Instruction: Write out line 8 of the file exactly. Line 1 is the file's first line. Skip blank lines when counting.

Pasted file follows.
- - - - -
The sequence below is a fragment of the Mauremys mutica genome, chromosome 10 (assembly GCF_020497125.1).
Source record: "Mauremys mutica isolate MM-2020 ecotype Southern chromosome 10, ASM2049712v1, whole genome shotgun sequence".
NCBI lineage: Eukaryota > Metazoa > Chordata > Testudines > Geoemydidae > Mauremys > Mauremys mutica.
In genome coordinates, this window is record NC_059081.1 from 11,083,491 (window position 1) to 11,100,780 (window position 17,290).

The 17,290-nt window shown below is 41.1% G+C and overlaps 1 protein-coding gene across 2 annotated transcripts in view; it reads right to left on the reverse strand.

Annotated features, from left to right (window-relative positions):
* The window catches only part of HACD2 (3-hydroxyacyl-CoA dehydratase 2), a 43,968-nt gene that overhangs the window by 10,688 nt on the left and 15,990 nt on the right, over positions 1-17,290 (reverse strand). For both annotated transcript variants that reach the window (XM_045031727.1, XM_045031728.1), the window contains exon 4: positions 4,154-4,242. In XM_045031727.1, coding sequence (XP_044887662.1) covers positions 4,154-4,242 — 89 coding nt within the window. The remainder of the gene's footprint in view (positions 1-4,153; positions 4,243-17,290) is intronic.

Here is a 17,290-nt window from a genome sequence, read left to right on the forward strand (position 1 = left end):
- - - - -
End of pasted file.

Here is a 17,290-nt window from a genome sequence, read left to right on the forward strand (position 1 = left end):